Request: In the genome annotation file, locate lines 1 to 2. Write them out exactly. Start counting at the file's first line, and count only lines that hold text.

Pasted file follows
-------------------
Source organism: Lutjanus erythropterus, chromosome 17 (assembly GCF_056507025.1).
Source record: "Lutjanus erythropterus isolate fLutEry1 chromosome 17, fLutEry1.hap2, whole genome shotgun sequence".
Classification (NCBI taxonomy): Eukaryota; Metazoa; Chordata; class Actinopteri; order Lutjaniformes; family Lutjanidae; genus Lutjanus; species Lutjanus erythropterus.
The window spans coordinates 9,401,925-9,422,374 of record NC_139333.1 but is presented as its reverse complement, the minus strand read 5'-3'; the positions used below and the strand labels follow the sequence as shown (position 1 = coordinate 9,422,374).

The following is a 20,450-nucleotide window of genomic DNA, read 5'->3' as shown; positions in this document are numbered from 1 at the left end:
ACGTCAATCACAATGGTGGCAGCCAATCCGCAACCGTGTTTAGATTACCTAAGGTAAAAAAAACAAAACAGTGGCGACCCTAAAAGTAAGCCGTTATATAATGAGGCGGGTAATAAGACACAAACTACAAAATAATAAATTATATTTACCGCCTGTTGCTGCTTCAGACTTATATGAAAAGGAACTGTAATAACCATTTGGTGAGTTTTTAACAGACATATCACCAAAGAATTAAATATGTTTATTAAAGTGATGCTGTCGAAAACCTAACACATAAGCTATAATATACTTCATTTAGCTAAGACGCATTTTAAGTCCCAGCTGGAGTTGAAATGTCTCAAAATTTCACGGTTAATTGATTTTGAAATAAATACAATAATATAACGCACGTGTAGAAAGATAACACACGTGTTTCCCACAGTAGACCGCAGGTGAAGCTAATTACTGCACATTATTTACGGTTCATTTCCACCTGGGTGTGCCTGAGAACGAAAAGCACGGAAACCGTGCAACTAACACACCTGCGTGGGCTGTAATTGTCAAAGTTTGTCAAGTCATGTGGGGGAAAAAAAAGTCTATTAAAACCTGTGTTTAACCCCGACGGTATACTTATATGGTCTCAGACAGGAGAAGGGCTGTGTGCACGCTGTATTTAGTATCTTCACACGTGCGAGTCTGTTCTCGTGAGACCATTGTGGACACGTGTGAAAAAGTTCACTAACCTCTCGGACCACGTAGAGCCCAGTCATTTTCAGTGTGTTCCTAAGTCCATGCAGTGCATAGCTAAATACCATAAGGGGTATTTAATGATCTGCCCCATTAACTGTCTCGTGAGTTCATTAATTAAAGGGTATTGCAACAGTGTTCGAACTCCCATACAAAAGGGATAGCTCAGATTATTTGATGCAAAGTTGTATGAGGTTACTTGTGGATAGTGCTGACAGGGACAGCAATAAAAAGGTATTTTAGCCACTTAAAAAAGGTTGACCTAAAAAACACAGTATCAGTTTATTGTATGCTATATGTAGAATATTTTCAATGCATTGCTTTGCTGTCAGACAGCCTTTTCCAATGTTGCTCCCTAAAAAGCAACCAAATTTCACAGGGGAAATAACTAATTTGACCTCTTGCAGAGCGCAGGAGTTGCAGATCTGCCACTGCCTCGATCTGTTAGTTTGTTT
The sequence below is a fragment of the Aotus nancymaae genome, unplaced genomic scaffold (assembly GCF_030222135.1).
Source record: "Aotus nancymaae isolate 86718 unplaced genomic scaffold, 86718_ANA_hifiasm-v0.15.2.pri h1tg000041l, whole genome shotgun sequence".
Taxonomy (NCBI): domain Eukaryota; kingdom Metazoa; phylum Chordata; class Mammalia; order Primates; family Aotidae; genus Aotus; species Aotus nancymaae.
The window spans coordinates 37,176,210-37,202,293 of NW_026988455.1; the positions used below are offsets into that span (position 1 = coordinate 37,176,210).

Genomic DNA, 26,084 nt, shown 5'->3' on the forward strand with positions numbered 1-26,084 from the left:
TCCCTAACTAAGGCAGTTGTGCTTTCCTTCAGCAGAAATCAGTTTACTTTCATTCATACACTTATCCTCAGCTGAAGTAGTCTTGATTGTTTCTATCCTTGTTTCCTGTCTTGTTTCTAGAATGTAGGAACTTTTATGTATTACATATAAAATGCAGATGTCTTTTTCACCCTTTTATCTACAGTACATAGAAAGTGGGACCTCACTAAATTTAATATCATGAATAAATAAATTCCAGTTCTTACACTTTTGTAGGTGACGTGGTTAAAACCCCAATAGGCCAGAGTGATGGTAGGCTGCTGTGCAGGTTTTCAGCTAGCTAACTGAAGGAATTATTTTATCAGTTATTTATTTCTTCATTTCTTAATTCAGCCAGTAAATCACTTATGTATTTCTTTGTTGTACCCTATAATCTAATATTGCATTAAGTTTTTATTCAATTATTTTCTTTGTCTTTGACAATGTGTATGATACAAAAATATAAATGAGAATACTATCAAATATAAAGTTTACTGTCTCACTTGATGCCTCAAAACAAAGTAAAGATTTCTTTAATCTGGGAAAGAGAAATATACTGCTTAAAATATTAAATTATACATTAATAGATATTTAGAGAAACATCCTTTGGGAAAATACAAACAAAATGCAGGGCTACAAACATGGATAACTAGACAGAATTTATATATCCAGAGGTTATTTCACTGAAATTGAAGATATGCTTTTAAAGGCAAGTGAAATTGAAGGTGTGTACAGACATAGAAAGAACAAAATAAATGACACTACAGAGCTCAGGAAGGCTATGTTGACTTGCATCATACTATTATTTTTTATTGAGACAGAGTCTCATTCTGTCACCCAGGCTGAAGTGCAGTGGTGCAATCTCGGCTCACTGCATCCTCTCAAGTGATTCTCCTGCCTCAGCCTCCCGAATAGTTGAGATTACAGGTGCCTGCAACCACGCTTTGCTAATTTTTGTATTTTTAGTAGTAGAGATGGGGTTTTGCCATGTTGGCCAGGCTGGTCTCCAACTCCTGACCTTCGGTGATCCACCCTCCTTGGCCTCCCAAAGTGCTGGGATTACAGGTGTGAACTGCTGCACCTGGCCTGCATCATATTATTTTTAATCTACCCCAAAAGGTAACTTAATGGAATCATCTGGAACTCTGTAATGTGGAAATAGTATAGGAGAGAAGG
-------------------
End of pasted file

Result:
Source organism: Lutjanus erythropterus, chromosome 17 (assembly GCF_056507025.1).
Source record: "Lutjanus erythropterus isolate fLutEry1 chromosome 17, fLutEry1.hap2, whole genome shotgun sequence".